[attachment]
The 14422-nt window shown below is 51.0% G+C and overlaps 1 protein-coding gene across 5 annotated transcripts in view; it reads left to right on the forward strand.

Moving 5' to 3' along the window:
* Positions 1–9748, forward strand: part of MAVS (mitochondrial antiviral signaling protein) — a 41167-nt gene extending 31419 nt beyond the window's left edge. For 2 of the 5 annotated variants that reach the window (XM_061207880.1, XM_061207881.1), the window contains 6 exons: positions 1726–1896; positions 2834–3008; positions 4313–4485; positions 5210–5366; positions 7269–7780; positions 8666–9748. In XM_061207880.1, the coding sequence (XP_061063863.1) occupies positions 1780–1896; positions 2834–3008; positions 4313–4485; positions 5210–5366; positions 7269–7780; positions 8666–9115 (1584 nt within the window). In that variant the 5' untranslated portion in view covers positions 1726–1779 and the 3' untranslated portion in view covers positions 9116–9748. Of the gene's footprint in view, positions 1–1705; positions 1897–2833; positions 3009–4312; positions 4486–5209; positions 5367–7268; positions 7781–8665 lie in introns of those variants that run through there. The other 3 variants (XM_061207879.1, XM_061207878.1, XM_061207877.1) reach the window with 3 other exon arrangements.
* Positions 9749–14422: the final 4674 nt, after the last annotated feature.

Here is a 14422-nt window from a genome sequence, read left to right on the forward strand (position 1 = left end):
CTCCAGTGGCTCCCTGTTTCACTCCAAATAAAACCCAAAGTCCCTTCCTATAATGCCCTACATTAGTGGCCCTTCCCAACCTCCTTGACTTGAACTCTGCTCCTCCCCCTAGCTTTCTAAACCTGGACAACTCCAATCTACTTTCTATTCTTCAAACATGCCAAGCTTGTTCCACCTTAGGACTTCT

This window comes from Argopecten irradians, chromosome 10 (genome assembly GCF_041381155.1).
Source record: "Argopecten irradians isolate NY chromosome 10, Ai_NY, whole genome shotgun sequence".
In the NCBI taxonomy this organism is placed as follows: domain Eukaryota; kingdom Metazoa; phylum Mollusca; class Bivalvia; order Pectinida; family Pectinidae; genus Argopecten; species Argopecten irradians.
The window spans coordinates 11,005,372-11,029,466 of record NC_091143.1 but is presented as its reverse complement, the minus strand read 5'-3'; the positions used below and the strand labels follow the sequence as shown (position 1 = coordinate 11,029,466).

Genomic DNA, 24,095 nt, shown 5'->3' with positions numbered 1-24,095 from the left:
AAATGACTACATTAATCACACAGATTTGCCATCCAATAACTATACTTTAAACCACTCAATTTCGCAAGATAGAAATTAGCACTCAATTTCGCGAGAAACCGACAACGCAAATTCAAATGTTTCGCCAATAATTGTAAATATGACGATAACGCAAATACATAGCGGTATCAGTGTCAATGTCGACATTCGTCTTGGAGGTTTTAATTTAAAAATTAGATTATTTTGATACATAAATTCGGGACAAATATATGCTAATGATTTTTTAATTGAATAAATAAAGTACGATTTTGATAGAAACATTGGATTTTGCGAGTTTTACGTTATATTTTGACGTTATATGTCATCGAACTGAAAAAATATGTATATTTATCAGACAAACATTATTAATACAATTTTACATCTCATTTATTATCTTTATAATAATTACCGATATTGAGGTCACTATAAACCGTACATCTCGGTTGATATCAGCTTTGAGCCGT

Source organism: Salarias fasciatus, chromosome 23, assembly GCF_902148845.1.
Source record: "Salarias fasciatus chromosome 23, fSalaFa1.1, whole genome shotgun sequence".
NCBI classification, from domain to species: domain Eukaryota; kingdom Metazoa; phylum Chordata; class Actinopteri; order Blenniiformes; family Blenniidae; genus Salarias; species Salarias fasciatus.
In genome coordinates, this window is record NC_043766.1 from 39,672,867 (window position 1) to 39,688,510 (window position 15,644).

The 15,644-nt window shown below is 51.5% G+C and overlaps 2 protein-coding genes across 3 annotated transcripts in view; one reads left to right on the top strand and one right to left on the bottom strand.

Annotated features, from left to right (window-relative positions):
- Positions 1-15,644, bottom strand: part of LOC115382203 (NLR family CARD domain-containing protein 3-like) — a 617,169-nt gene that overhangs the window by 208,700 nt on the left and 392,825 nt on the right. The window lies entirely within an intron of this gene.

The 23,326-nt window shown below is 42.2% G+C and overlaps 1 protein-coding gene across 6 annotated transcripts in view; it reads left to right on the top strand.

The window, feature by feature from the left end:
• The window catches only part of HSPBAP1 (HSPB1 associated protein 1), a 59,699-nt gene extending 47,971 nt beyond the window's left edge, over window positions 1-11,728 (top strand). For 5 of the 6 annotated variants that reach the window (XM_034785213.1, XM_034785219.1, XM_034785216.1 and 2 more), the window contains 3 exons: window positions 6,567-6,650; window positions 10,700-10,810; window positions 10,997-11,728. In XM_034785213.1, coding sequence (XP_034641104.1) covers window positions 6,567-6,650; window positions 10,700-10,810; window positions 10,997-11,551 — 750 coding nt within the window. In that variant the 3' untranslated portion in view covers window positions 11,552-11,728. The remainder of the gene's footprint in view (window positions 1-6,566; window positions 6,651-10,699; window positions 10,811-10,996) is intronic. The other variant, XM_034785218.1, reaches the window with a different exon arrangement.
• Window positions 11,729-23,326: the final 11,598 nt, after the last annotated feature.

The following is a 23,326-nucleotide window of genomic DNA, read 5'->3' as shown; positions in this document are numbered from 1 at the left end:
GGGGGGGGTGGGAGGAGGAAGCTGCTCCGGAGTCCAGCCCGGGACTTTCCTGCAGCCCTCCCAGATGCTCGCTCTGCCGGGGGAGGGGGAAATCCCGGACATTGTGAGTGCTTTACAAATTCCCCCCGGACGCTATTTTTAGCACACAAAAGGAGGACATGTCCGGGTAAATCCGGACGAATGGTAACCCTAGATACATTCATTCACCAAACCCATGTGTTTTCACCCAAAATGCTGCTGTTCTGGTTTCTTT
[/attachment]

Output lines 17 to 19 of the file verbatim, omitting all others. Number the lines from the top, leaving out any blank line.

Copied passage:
The 15,644-nt window shown below is 51.5% G+C and overlaps 2 protein-coding genes across 3 annotated transcripts in view; one reads left to right on the top strand and one right to left on the bottom strand.

Annotated features, from left to right (window-relative positions):
- Positions 1-15,644, bottom strand: part of LOC115382203 (NLR family CARD domain-containing protein 3-like) — a 617,169-nt gene that overhangs the window by 208,700 nt on the left and 392,825 nt on the right. The window lies entirely within an intron of this gene.